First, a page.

How to deal with a legacy schema when using Oracle Before Insert Trigger for ID generation in Hibernate

We are using Oracle. For a given table we have a primary key which is set by a trigger before an insert is performed, for example:

CREATE OR REPLACE TRIGGER Table_name_TRG
BEFORE INSERT
ON Table_name REFERENCING NEW AS New OLD AS Old
FOR EACH ROW
BEGIN
 :new.ID := Sequence_name.nextval;
END Table_name_TRG;

The trigger simply calls a sequence to get the nextval which is set as the primary key.

First approach

Here is a possible Hibernate mapping document:

 <class name="Entity_name" table="Table_name">
 <id name="ID">
 <generator class="sequence">
 <param name="sequence">Sequence_name</param>
 </generator>
 </id>
 ...
 <property name="name"/>
 ...
 </class>

Now we can dissable the trigger, and all things are going well.

BUT…. Imagine that our application must live together with a legacy system, that relies on the trigger to generate the table id, when writing to this table. Now the things have changed, we can’t disable the trigger.

Second approach

We can use the same Hibernate mapping document, and slightly modify the trigger, for not using the sequence if an id has been previously generated

CREATE OR REPLACE TRIGGER Table_name_TRG
BEFORE INSERT
ON Table_name REFERENCING NEW AS New OLD AS Old
FOR EACH ROW
BEGIN
 if :new.ID is null then 
 :new.ID := Sequence_name.nextval;
 end if; 
END Table_name_TRG;

The trigger works well with the legacy system now, because the trigger is incrementing the sequence at insert time, due to the ID null value. And the trigger is going to perform properly with our application too, because hibernate is going to generate the ID by itself, and the trigger is doing nothing due to the ID not null value.

BUT…. how about if we are not allowed to modify the legacy schema? We can’t disable or modify the trigger. This is the hardest situation, and we have found (found, not invented ehhh) the solution.

Third approach

The solution was well documented by Jean-Pol Landrain ( @jplandrain ) on Dec 2004 Before Insert Trigger and ID generator

But it is not easy to find. We have tried it and it works perfectly.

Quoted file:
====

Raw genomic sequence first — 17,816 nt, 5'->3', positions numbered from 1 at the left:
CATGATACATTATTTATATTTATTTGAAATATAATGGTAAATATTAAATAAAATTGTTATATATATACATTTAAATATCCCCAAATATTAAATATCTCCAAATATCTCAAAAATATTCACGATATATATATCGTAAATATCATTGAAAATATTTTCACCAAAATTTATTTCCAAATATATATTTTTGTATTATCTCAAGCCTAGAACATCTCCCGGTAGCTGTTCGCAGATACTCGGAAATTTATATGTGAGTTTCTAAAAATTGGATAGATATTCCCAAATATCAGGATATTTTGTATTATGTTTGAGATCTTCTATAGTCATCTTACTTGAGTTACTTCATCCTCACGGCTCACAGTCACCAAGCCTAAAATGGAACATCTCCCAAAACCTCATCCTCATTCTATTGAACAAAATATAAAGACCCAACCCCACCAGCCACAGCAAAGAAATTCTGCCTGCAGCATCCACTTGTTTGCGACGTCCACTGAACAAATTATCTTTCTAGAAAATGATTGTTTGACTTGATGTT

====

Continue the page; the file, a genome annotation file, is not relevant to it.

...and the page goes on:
The key is to code your own (Jean-Pol’s own) identity generator (TriggerAssignedIdentityGenerator)

package eu.albertomorales.hibernateIntro.persistency.dao.core.hibernate;

	import java.io.Serializable;
	import java.sql.PreparedStatement;
	import java.sql.SQLException;

	import org.hibernate.HibernateException;
	import org.hibernate.dialect.Dialect;
	import org.hibernate.engine.SessionImplementor;
	import org.hibernate.id.AbstractPostInsertGenerator;
	import org.hibernate.id.IdentifierGeneratorHelper;
	import org.hibernate.id.PostInsertIdentityPersister;
	import org.hibernate.id.SequenceIdentityGenerator.NoCommentsInsert;
	import org.hibernate.id.insert.AbstractReturningDelegate;
	import org.hibernate.id.insert.IdentifierGeneratingInsert;
	import org.hibernate.id.insert.InsertGeneratedIdentifierDelegate;

	/**
	* A generator with immediate retrieval through JDBC3
	* {@link java.sql.Connection#prepareStatement(String)}. The value of the identity column must be
	* set from a "before insert trigger"
	* This generator only known to work with newer Oracle
	* drivers compiled for JDK 1.4 (JDBC3). The minimum version is 10.2.0.1
	* Note: Due to a bug in
	* Oracle drivers, sql comments on these insert statements are completely disabled.
	*
	* This class dos not use the method
	* {@link java.sql.Connection#prepareStatement(String, String[]) getGeneratedKeys} because with this
	* method the driver wants get the return type form the database meta. If the application user is
	* not the shemaowner, this is not possible. This is the reason why the ReturnParameter is hard set
	* to Long.
	*
	* @author Jean-Pol Landrain
	* @author Beat Sager
	*/
	public class TriggerAssignedIdentityGenerator extends AbstractPostInsertGenerator {

	public InsertGeneratedIdentifierDelegate getInsertGeneratedIdentifierDelegate(PostInsertIdentityPersister persister, Dialect dialect, boolean isGetGeneratedKeysEnabled) throws HibernateException {
	        return new Delegate(persister, dialect);
	    }

	    public static class Delegate extends AbstractReturningDelegate {
	        private final Dialect dialect;

	        private final String[] keyColumns;

	        public Delegate(PostInsertIdentityPersister persister, Dialect dialect) {
	            super(persister);
	            this.dialect = dialect;
	            this.keyColumns = getPersister().getRootTableKeyColumnNames();
	            if (keyColumns.length > 1) {
	                throw new HibernateException("trigger assigned identity generator cannot be used with multi-column keys");
	            }
	        }

	        public IdentifierGeneratingInsert prepareIdentifierGeneratingInsert() {
	            NoCommentsInsert insert = new NoCommentsInsert(dialect);
	            return insert;
	        }

	        protected PreparedStatement prepare(String insertSQL, SessionImplementor session) throws SQLException {
	            return session.getBatcher().prepareStatement(insertSQL, keyColumns);
	        }

	        protected Serializable executeAndExtract(PreparedStatement insert) throws SQLException {
	            insert.executeUpdate();
	            return IdentifierGeneratorHelper.getGeneratedIdentity(insert.getGeneratedKeys(), getPersister().getIdentifierType());
	        }
	    }
	}

and to use it on our Hibernate mapping file

 <class name="Entity_name" table="Table_name">
 <id name="ID"><generator class="eu.albertomorales.hibernateIntro.persistency.dao.core.hibernate.TriggerAssignedIdentityGenerator" /></id>
 ...
 <property name="name"/>
 ...
 </class>

 


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